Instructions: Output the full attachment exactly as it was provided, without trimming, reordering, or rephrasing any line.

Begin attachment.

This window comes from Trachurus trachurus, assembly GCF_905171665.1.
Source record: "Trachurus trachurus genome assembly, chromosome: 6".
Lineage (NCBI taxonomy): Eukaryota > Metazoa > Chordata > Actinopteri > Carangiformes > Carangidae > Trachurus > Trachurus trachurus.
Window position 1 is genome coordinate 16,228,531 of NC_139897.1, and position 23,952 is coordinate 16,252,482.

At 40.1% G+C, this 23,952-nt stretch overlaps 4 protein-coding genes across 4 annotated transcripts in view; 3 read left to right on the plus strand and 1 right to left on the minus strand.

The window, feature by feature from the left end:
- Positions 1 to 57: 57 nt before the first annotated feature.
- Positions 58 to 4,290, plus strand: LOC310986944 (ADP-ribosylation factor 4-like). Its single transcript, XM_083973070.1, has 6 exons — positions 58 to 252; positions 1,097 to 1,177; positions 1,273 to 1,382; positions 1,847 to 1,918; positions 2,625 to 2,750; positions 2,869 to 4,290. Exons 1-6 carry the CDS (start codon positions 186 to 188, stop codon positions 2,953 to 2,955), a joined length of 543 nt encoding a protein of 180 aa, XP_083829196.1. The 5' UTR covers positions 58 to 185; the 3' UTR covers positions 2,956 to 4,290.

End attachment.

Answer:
This window comes from Trachurus trachurus, assembly GCF_905171665.1.
Source record: "Trachurus trachurus genome assembly, chromosome: 6".
Lineage (NCBI taxonomy): Eukaryota > Metazoa > Chordata > Actinopteri > Carangiformes > Carangidae > Trachurus > Trachurus trachurus.
Window position 1 is genome coordinate 16,228,531 of NC_139897.1, and position 23,952 is coordinate 16,252,482.

At 40.1% G+C, this 23,952-nt stretch overlaps 4 protein-coding genes across 4 annotated transcripts in view; 3 read left to right on the plus strand and 1 right to left on the minus strand.

The window, feature by feature from the left end:
- Positions 1 to 57: 57 nt before the first annotated feature.
- Positions 58 to 4,290, plus strand: LOC310986944 (ADP-ribosylation factor 4-like). Its single transcript, XM_083973070.1, has 6 exons — positions 58 to 252; positions 1,097 to 1,177; positions 1,273 to 1,382; positions 1,847 to 1,918; positions 2,625 to 2,750; positions 2,869 to 4,290. Exons 1-6 carry the CDS (start codon positions 186 to 188, stop codon positions 2,953 to 2,955), a joined length of 543 nt encoding a protein of 180 aa, XP_083829196.1. The 5' UTR covers positions 58 to 185; the 3' UTR covers positions 2,956 to 4,290.